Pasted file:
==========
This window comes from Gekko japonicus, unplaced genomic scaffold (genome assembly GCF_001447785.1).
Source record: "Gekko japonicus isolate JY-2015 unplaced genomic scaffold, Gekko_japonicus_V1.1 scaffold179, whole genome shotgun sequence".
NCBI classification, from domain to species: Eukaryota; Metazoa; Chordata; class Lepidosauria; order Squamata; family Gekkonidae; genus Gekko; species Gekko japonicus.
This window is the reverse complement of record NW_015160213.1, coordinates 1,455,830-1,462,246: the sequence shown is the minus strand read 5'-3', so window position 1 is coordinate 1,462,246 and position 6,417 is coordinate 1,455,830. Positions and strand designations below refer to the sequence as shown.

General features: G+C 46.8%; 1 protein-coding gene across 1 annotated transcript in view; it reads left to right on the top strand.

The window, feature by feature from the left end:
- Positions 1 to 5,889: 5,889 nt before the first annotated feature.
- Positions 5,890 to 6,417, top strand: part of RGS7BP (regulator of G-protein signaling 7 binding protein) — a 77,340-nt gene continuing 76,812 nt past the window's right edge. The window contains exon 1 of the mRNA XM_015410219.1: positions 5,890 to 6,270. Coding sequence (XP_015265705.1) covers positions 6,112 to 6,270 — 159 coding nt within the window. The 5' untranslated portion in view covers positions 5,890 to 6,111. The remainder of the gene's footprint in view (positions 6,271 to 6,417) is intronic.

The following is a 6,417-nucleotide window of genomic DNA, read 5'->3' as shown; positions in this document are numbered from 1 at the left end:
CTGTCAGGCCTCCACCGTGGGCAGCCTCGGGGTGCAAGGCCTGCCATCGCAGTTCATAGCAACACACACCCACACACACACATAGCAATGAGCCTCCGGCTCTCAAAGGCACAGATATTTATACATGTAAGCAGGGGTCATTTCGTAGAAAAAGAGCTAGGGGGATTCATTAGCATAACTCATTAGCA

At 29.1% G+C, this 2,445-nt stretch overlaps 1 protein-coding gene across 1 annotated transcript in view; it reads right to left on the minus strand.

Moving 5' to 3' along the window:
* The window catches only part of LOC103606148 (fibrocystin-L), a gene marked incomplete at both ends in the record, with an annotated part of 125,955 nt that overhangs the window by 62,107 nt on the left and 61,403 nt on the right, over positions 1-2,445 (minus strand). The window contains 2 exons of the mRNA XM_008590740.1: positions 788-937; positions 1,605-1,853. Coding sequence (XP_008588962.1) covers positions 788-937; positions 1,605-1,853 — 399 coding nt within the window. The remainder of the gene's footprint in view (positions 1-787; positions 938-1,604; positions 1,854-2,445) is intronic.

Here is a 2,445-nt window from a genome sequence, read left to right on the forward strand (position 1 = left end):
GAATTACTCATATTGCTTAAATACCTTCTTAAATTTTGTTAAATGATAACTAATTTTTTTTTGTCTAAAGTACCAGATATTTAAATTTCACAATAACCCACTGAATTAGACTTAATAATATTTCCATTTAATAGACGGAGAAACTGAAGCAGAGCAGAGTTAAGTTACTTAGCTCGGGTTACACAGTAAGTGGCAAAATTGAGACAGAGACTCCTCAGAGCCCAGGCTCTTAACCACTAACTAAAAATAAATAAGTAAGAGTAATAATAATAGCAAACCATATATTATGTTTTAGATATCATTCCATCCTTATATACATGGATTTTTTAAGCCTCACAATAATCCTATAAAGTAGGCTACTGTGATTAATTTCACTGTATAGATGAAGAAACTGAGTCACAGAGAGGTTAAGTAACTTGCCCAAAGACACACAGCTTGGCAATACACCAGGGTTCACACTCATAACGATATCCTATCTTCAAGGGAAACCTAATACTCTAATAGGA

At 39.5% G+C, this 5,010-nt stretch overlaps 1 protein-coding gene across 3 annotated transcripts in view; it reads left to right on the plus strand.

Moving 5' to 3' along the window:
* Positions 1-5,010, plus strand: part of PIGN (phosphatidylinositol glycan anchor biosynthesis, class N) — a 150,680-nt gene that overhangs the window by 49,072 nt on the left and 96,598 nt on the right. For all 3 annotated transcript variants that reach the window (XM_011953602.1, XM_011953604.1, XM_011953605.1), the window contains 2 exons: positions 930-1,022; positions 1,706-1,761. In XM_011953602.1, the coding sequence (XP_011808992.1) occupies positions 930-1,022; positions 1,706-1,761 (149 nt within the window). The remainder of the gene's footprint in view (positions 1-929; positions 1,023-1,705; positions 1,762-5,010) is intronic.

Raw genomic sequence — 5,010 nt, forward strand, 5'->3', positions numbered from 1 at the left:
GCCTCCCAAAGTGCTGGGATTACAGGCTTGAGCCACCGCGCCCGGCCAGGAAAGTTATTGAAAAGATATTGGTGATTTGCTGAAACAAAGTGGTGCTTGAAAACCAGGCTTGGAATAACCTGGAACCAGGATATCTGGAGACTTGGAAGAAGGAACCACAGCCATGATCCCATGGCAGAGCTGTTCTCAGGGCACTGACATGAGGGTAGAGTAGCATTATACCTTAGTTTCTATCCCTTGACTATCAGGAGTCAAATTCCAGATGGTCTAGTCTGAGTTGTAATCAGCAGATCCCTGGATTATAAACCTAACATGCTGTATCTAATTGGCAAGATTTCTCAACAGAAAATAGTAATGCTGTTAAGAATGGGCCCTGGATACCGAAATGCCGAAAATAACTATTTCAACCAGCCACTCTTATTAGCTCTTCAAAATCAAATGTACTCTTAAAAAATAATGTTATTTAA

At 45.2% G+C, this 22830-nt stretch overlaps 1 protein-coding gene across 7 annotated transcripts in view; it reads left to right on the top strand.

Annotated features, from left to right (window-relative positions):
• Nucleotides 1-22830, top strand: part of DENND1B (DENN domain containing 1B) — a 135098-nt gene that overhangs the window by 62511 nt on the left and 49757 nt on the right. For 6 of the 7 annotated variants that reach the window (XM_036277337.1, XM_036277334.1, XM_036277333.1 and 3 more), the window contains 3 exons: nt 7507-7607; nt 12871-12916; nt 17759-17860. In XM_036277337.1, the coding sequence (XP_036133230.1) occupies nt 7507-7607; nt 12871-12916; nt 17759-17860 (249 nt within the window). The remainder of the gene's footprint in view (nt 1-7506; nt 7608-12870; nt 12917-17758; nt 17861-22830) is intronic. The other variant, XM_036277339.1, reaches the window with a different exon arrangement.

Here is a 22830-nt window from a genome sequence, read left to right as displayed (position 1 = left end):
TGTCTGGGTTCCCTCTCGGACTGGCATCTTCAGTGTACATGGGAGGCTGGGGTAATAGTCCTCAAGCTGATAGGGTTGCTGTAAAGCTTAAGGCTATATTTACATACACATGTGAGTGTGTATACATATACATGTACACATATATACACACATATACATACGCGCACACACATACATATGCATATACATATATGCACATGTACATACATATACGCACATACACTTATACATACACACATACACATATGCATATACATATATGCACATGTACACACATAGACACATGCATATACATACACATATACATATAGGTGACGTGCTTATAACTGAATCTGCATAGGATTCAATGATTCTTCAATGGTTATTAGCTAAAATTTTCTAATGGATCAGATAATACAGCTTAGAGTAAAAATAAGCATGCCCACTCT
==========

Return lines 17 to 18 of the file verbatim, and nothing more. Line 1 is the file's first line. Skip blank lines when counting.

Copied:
Moving 5' to 3' along the window:
* Positions 1-5,010, plus strand: part of PIGN (phosphatidylinositol glycan anchor biosynthesis, class N) — a 150,680-nt gene that overhangs the window by 49,072 nt on the left and 96,598 nt on the right. For all 3 annotated transcript variants that reach the window (XM_011953602.1, XM_011953604.1, XM_011953605.1), the window contains 2 exons: positions 930-1,022; positions 1,706-1,761. In XM_011953602.1, the coding sequence (XP_011808992.1) occupies positions 930-1,022; positions 1,706-1,761 (149 nt within the window). The remainder of the gene's footprint in view (positions 1-929; positions 1,023-1,705; positions 1,762-5,010) is intronic.